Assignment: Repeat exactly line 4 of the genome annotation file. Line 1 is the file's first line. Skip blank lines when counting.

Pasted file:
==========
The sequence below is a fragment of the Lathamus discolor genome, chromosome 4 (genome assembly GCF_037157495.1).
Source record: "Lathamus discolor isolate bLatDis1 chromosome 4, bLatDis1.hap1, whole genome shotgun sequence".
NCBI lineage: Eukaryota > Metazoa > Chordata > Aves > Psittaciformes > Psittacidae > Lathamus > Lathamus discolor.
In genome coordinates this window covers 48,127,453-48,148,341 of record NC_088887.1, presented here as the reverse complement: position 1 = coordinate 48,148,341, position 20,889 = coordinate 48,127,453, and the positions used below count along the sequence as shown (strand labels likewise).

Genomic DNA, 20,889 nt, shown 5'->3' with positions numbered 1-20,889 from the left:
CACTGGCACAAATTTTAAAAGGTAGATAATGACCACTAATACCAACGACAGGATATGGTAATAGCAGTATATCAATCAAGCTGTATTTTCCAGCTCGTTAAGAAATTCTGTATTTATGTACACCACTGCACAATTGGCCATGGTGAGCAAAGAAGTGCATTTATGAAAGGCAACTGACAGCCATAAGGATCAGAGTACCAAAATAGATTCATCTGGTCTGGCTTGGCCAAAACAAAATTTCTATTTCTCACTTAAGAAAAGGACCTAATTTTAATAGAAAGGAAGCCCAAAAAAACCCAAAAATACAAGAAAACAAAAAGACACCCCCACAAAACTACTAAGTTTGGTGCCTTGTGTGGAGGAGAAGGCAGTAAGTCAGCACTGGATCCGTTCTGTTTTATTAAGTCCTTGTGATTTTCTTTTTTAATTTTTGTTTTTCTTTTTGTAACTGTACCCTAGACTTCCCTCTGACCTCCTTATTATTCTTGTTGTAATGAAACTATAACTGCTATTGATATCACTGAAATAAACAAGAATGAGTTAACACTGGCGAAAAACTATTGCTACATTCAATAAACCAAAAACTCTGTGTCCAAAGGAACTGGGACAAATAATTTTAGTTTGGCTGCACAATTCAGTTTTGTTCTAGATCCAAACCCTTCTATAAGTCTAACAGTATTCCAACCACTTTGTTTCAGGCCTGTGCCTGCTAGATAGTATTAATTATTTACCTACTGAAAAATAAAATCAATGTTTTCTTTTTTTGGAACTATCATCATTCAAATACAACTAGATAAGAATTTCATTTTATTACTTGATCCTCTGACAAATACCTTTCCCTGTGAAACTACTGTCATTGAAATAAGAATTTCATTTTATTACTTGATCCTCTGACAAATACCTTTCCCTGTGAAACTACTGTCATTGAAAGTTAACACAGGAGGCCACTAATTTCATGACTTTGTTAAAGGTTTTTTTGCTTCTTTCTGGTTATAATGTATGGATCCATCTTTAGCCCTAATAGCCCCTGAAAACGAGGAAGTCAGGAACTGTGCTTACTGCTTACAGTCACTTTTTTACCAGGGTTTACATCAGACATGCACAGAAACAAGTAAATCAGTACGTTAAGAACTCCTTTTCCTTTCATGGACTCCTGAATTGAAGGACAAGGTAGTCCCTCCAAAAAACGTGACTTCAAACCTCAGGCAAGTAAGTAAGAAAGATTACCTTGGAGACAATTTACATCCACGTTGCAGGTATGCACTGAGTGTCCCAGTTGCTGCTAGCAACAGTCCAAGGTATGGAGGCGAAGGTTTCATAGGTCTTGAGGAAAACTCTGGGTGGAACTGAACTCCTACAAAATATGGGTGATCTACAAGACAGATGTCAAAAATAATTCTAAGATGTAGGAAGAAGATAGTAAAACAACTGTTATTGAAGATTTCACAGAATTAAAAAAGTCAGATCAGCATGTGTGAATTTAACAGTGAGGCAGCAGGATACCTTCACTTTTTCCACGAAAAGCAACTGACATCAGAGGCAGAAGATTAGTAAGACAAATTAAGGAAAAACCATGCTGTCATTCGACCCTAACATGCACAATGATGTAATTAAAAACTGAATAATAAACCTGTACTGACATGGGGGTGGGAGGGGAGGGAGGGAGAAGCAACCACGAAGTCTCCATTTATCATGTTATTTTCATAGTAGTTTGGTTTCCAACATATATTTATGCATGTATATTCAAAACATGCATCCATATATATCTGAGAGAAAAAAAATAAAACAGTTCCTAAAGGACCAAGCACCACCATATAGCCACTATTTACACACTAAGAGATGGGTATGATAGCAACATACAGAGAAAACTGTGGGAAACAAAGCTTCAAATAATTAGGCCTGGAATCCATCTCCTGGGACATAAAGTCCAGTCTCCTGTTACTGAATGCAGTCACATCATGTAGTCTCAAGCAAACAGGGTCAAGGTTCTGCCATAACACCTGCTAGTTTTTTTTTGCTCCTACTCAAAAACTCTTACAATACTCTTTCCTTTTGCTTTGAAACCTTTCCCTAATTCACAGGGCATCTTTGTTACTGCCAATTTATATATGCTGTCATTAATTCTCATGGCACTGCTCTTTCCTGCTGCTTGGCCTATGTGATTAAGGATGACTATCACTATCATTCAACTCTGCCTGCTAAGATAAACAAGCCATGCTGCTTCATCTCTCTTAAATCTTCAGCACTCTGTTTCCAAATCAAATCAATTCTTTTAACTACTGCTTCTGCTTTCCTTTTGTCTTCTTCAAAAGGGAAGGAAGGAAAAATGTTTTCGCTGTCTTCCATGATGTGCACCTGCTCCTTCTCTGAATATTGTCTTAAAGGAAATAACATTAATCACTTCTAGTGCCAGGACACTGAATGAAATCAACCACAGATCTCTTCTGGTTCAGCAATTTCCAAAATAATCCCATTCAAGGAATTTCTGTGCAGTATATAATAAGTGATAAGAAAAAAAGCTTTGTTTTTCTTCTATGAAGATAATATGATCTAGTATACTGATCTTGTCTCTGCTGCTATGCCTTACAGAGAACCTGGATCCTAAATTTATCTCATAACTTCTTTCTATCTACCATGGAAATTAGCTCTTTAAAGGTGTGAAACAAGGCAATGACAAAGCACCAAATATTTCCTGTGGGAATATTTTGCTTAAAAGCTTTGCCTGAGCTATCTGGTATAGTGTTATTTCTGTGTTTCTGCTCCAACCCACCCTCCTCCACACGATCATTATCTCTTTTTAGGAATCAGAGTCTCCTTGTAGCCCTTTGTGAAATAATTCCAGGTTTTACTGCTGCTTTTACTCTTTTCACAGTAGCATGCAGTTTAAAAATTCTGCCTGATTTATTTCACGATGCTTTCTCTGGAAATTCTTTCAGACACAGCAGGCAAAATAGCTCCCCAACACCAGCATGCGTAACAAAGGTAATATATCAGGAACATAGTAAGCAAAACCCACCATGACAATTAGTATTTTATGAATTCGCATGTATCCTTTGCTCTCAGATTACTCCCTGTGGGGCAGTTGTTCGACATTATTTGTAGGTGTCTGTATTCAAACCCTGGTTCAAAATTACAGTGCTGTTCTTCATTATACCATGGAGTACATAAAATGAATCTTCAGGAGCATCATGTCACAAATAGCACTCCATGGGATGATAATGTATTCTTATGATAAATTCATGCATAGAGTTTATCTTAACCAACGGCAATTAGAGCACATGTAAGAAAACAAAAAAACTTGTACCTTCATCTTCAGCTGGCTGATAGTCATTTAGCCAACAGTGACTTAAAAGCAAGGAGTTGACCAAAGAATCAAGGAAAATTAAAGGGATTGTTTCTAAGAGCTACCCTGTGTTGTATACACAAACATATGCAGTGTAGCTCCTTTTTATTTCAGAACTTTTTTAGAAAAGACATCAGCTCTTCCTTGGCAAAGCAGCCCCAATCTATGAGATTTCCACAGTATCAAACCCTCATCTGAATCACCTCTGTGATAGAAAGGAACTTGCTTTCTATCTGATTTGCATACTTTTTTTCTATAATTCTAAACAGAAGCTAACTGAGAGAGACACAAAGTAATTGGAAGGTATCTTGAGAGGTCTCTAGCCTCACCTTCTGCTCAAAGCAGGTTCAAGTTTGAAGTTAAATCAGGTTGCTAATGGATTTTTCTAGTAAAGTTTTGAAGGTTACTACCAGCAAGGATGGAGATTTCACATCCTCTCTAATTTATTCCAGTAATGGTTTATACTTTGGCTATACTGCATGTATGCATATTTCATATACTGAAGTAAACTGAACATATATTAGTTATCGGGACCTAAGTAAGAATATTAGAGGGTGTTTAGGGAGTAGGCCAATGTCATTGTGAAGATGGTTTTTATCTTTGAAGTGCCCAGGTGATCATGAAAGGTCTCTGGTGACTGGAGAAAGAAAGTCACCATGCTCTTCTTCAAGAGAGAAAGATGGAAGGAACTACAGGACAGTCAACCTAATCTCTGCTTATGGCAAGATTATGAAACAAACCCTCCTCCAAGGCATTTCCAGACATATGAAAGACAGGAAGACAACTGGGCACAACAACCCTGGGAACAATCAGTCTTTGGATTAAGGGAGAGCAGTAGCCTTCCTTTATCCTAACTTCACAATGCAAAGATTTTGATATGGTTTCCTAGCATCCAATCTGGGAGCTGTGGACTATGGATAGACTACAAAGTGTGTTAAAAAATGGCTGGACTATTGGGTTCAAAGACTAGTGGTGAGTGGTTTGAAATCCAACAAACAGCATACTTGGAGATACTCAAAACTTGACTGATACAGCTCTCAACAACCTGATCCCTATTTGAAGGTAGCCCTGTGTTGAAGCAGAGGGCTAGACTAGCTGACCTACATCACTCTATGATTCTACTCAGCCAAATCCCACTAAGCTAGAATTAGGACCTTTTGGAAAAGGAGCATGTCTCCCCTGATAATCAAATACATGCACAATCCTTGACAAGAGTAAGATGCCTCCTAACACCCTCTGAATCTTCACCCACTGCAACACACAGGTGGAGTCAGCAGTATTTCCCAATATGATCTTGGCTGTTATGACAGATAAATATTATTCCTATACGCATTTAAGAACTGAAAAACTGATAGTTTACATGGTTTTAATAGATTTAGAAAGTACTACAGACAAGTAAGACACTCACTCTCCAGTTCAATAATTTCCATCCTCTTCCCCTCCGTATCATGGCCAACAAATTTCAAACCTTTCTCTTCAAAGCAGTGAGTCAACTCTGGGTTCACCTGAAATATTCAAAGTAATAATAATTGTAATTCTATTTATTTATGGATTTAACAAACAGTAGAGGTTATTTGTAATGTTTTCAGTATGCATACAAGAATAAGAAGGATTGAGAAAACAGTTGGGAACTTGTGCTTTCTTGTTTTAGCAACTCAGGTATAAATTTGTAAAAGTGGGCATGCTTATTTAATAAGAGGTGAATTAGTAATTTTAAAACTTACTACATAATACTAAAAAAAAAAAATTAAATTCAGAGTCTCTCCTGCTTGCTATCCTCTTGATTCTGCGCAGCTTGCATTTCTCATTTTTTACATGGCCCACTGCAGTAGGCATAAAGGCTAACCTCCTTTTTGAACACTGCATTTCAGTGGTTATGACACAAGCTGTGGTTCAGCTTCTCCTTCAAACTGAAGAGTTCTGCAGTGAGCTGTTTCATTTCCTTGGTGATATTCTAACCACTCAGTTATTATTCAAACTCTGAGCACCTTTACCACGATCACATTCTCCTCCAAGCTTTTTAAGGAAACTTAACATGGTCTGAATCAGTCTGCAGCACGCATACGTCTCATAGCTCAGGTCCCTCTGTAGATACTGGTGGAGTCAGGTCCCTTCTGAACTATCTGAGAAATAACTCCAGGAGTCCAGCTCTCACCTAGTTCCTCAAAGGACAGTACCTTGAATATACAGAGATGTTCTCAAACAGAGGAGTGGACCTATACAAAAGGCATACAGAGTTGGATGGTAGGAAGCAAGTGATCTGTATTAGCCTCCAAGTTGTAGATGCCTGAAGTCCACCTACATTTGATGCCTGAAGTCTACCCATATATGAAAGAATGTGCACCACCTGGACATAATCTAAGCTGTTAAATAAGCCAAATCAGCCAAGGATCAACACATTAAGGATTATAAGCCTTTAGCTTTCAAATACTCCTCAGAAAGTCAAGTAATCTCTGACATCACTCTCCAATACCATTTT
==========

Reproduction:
In genome coordinates this window covers 48,127,453-48,148,341 of record NC_088887.1, presented here as the reverse complement: position 1 = coordinate 48,148,341, position 20,889 = coordinate 48,127,453, and the positions used below count along the sequence as shown (strand labels likewise).